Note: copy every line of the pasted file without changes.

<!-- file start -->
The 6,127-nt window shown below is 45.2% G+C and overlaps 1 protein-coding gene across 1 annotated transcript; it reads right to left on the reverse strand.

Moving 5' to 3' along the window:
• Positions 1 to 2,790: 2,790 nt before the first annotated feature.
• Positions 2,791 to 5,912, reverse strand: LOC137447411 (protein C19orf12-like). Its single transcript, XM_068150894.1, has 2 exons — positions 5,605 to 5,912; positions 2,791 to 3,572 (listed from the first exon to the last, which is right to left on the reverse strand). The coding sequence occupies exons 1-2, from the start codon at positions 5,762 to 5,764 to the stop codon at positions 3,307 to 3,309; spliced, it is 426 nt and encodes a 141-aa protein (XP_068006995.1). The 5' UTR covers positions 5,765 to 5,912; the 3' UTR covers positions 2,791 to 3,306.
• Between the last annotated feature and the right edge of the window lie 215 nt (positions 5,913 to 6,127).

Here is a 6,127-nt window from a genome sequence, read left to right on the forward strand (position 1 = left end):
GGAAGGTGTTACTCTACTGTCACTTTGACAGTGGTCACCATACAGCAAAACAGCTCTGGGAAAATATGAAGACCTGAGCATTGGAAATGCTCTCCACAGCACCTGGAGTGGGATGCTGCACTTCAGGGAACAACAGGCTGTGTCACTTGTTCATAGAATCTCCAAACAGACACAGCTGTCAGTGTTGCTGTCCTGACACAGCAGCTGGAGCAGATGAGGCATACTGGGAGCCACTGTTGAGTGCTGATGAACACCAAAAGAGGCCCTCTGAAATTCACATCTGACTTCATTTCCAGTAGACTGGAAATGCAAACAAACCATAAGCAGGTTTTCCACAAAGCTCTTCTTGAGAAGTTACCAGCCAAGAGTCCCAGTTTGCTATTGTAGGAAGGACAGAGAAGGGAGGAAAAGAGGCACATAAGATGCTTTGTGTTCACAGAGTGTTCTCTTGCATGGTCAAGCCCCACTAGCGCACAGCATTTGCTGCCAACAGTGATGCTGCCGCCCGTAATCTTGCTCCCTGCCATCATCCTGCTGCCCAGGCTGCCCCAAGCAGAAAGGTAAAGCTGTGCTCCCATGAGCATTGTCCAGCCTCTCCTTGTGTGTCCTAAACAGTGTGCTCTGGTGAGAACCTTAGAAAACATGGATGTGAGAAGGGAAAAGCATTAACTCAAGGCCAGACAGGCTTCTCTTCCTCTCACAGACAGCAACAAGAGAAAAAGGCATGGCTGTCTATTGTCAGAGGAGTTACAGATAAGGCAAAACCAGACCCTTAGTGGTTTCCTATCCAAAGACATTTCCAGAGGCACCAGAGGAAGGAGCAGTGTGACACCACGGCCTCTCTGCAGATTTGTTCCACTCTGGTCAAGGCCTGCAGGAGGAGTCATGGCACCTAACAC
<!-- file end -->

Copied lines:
The 6,127-nt window shown below is 45.2% G+C and overlaps 1 protein-coding gene across 1 annotated transcript; it reads right to left on the reverse strand.

Moving 5' to 3' along the window:
• Positions 1 to 2,790: 2,790 nt before the first annotated feature.
• Positions 2,791 to 5,912, reverse strand: LOC137447411 (protein C19orf12-like). Its single transcript, XM_068150894.1, has 2 exons — positions 5,605 to 5,912; positions 2,791 to 3,572 (listed from the first exon to the last, which is right to left on the reverse strand). The coding sequence occupies exons 1-2, from the start codon at positions 5,762 to 5,764 to the stop codon at positions 3,307 to 3,309; spliced, it is 426 nt and encodes a 141-aa protein (XP_068006995.1). The 5' UTR covers positions 5,765 to 5,912; the 3' UTR covers positions 2,791 to 3,306.
• Between the last annotated feature and the right edge of the window lie 215 nt (positions 5,913 to 6,127).

Here is a 6,127-nt window from a genome sequence, read left to right on the forward strand (position 1 = left end):
GGAAGGTGTTACTCTACTGTCACTTTGACAGTGGTCACCATACAGCAAAACAGCTCTGGGAAAATATGAAGACCTGAGCATTGGAAATGCTCTCCACAGCACCTGGAGTGGGATGCTGCACTTCAGGGAACAACAGGCTGTGTCACTTGTTCATAGAATCTCCAAACAGACACAGCTGTCAGTGTTGCTGTCCTGACACAGCAGCTGGAGCAGATGAGGCATACTGGGAGCCACTGTTGAGTGCTGATGAACACCAAAAGAGGCCCTCTGAAATTCACATCTGACTTCATTTCCAGTAGACTGGAAATGCAAACAAACCATAAGCAGGTTTTCCACAAAGCTCTTCTTGAGAAGTTACCAGCCAAGAGTCCCAGTTTGCTATTGTAGGAAGGACAGAGAAGGGAGGAAAAGAGGCACATAAGATGCTTTGTGTTCACAGAGTGTTCTCTTGCATGGTCAAGCCCCACTAGCGCACAGCATTTGCTGCCAACAGTGATGCTGCCGCCCGTAATCTTGCTCCCTGCCATCATCCTGCTGCCCAGGCTGCCCCAAGCAGAAAGGTAAAGCTGTGCTCCCATGAGCATTGTCCAGCCTCTCCTTGTGTGTCCTAAACAGTGTGCTCTGGTGAGAACCTTAGAAAACATGGATGTGAGAAGGGAAAAGCATTAACTCAAGGCCAGACAGGCTTCTCTTCCTCTCACAGACAGCAACAAGAGAAAAAGGCATGGCTGTCTATTGTCAGAGGAGTTACAGATAAGGCAAAACCAGACCCTTAGTGGTTTCCTATCCAAAGACATTTCCAGAGGCACCAGAGGAAGGAGCAGTGTGACACCACGGCCTCTCTGCAGATTTGTTCCACTCTGGTCAAGGCCTGCAGGAGGAGTCATGGCACCTAACAC